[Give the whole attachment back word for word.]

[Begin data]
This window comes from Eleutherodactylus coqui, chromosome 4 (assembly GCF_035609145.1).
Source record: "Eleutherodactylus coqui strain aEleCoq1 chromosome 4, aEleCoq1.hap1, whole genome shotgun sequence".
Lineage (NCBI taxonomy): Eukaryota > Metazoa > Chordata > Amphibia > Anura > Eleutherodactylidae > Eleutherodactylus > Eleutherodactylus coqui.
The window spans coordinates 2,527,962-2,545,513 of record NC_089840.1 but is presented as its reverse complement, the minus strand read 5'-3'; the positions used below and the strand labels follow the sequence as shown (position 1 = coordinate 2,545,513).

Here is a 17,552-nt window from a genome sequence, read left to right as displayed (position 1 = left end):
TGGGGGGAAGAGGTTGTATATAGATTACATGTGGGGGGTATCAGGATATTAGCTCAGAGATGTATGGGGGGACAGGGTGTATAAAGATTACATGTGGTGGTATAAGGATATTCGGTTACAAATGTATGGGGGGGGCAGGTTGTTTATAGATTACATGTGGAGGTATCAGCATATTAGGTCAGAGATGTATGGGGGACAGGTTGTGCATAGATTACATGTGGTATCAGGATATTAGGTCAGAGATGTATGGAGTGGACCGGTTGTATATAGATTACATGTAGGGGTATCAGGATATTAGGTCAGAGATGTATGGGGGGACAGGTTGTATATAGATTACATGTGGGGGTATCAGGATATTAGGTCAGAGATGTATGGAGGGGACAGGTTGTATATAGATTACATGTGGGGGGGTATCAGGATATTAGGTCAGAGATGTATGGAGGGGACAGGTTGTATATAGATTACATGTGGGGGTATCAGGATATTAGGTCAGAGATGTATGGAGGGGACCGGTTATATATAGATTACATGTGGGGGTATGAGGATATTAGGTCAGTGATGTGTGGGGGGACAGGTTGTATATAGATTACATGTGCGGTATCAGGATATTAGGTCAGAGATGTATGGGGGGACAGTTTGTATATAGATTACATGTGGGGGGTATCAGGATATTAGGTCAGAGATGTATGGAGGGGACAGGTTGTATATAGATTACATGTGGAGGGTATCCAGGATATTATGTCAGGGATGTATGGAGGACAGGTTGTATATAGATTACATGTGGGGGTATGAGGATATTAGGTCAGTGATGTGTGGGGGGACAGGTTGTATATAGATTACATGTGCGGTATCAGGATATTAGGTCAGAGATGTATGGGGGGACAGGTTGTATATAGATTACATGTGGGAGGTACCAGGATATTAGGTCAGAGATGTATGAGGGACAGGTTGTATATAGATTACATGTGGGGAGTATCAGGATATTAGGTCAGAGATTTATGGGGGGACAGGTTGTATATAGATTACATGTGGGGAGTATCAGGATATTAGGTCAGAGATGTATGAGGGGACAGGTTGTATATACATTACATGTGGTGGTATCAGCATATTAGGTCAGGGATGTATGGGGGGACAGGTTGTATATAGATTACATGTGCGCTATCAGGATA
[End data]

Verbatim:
This window comes from Eleutherodactylus coqui, chromosome 4 (assembly GCF_035609145.1).
Source record: "Eleutherodactylus coqui strain aEleCoq1 chromosome 4, aEleCoq1.hap1, whole genome shotgun sequence".
Lineage (NCBI taxonomy): Eukaryota > Metazoa > Chordata > Amphibia > Anura > Eleutherodactylidae > Eleutherodactylus > Eleutherodactylus coqui.
The window spans coordinates 2,527,962-2,545,513 of record NC_089840.1 but is presented as its reverse complement, the minus strand read 5'-3'; the positions used below and the strand labels follow the sequence as shown (position 1 = coordinate 2,545,513).

Here is a 17,552-nt window from a genome sequence, read left to right as displayed (position 1 = left end):
TGGGGGGAAGAGGTTGTATATAGATTACATGTGGGGGGTATCAGGATATTAGCTCAGAGATGTATGGGGGGACAGGGTGTATAAAGATTACATGTGGTGGTATAAGGATATTCGGTTACAAATGTATGGGGGGGGCAGGTTGTTTATAGATTACATGTGGAGGTATCAGCATATTAGGTCAGAGATGTATGGGGGACAGGTTGTGCATAGATTACATGTGGTATCAGGATATTAGGTCAGAGATGTATGGAGTGGACCGGTTGTATATAGATTACATGTAGGGGTATCAGGATATTAGGTCAGAGATGTATGGGGGGACAGGTTGTATATAGATTACATGTGGGGGTATCAGGATATTAGGTCAGAGATGTATGGAGGGGACAGGTTGTATATAGATTACATGTGGGGGGGTATCAGGATATTAGGTCAGAGATGTATGGAGGGGACAGGTTGTATATAGATTACATGTGGGGGTATCAGGATATTAGGTCAGAGATGTATGGAGGGGACCGGTTATATATAGATTACATGTGGGGGTATGAGGATATTAGGTCAGTGATGTGTGGGGGGACAGGTTGTATATAGATTACATGTGCGGTATCAGGATATTAGGTCAGAGATGTATGGGGGGACAGTTTGTATATAGATTACATGTGGGGGGTATCAGGATATTAGGTCAGAGATGTATGGAGGGGACAGGTTGTATATAGATTACATGTGGAGGGTATCCAGGATATTATGTCAGGGATGTATGGAGGACAGGTTGTATATAGATTACATGTGGGGGTATGAGGATATTAGGTCAGTGATGTGTGGGGGGACAGGTTGTATATAGATTACATGTGCGGTATCAGGATATTAGGTCAGAGATGTATGGGGGGACAGGTTGTATATAGATTACATGTGGGAGGTACCAGGATATTAGGTCAGAGATGTATGAGGGACAGGTTGTATATAGATTACATGTGGGGAGTATCAGGATATTAGGTCAGAGATTTATGGGGGGACAGGTTGTATATAGATTACATGTGGGGAGTATCAGGATATTAGGTCAGAGATGTATGAGGGGACAGGTTGTATATACATTACATGTGGTGGTATCAGCATATTAGGTCAGGGATGTATGGGGGGACAGGTTGTATATAGATTACATGTGCGCTATCAGGATA